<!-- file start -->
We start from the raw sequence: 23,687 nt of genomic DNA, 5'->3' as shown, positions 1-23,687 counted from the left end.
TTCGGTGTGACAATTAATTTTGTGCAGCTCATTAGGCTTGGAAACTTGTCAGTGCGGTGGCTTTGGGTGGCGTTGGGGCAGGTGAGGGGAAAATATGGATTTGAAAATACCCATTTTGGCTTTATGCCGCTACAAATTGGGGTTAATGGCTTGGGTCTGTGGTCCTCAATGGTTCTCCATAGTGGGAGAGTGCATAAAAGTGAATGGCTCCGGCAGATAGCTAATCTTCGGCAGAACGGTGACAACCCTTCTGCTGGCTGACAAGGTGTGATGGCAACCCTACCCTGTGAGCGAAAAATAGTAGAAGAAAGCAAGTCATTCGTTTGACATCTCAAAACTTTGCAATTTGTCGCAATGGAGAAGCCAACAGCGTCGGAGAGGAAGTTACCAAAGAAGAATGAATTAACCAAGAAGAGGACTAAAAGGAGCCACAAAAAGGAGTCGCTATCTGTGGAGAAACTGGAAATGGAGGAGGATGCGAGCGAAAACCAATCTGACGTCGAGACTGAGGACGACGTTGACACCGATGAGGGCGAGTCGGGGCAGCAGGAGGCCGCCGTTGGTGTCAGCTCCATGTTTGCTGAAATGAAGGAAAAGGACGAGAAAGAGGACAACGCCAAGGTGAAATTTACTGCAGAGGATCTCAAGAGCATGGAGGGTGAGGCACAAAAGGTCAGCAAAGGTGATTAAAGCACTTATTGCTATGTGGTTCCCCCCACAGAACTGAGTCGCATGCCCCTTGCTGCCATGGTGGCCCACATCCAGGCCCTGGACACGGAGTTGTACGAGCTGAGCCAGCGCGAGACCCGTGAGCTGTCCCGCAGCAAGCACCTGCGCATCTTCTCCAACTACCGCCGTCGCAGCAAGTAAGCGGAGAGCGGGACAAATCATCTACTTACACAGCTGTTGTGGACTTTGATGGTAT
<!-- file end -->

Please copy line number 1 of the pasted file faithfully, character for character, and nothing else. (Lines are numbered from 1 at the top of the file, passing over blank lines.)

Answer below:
We start from the raw sequence: 23,687 nt of genomic DNA, 5'->3' as shown, positions 1-23,687 counted from the left end.